MORAGA -- Three Joaquin Moraga Intermediate School teachers who in 2010 stood in support of a suspected child rapist in court spoke publicly for the first time Tuesday night, saying their former colleague duped them into thinking she was falsely accused.
John Tsubota, reading at a school board meeting a letter he and fellow middle school teachers Jerry Gruen and Patti Forster composed, said they never suspected any of the "horrific crimes" former Joaquin Moraga P.E. teacher Julie Correa perpetrated against Cal assistant women's swim coach Kristen Cunnane over a nearly four-year period, starting when Kristen was 14. Correa was sentenced in December 2011 to eight years in prison for the crimes that occurred during the 1990s.
"Prior to the bail hearing (in the fall of 2010) we had not seen a copy of the criminal complaint or police report. Our information was limited to Julie's statement that she had been falsely accused by Kristen," Tsubota said. "The bail hearing was an eye-opening and mind-boggling experience for us. We were shocked, stunned and deeply saddened by what we heard at the bail hearing from both the district attorney and Julie's attorney.
"We immediately cut off our communication with Julie and her attorney. We never attended any further courtroom hearings."
Cunnane has said seeing some of her favorite middle school teachers attending hearings on Correa's behalf crushed her.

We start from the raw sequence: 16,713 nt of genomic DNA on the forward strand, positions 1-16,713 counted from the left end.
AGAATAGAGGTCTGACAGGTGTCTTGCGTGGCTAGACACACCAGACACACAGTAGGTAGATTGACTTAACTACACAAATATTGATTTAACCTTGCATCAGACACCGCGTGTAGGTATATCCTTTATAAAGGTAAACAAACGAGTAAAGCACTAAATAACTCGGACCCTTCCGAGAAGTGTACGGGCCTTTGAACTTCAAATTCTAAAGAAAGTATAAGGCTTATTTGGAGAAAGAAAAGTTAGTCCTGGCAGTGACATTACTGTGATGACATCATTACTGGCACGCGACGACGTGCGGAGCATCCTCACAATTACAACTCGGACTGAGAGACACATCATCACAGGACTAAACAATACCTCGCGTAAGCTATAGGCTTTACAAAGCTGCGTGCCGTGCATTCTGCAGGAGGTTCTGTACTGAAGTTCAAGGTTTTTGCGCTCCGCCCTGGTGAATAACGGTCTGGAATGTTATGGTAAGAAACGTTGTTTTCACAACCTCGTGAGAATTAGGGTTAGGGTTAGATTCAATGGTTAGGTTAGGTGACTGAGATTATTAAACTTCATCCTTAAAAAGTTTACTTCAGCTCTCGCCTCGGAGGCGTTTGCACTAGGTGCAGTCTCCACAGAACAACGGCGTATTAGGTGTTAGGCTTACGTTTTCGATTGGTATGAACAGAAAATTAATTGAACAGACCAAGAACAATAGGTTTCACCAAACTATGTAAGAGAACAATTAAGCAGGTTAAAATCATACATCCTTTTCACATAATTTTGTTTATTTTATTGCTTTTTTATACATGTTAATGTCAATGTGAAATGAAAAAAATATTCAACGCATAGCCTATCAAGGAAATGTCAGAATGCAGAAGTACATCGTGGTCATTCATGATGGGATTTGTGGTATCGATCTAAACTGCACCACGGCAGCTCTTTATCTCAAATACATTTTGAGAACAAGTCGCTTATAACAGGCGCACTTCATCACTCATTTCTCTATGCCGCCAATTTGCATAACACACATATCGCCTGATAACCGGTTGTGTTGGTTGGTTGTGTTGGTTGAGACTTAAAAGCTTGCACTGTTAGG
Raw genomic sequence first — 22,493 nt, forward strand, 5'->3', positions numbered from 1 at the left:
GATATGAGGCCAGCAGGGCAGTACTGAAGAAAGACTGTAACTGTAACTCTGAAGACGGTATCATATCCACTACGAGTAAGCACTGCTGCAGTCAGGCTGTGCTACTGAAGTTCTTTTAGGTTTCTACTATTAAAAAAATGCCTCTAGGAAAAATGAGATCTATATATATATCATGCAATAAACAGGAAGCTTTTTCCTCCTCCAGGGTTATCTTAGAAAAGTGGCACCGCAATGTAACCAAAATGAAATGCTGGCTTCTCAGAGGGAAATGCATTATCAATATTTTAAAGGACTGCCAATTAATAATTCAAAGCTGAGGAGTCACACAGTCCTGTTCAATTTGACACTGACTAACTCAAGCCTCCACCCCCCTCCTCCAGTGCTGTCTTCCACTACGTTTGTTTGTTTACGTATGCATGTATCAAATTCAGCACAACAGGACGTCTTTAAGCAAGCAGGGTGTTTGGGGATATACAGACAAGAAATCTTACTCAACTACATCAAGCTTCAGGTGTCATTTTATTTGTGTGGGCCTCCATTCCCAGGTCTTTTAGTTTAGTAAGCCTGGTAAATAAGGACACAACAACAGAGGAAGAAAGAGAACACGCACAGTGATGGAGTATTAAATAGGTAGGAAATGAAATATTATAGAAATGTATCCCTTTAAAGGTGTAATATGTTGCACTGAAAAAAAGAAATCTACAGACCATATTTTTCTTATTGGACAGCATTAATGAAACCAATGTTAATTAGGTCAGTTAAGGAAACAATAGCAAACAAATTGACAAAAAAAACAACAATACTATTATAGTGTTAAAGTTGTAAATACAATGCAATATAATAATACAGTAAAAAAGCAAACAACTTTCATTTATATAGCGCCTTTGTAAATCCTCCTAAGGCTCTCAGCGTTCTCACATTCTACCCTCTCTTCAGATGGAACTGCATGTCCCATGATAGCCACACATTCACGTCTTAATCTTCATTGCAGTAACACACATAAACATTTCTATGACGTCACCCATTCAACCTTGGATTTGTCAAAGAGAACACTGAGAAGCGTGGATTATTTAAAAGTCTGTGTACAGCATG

"I made the decision to not watch the video
It is not uncommon for accused molesters, particularly beloved teachers, to receive the kind of early support shown Correa despite serious criminal charges, one national child abuse expert said.
"This just shows you the perpetrator is very, very good at hiding the monster within," said Terri Miller, president of Stop Educator Sexual Abuse, Misconduct, and Exploitation (SESAME). "They don't just groom the victim, they groom the whole community so no one suspects they are doing that in the other part of their life.
"Often times this divides the community," she said. "You have people who support the victim and also people supporting the perpetrator."
In wake of the Penn State University and Jerry Sandusky scandal, Miller's group is pushing legislation in California and other states to add sports coaches and college employees to the "mandated reporter" list. Adults who work with kids are considered mandated reporters who must by law report any suspicion of child abuse to police or Child Protective Services within 36 hours of receiving the allegation.
Contact Matthias Gafni at 925-952-5026. Follow him at Twitter.com/mgafni.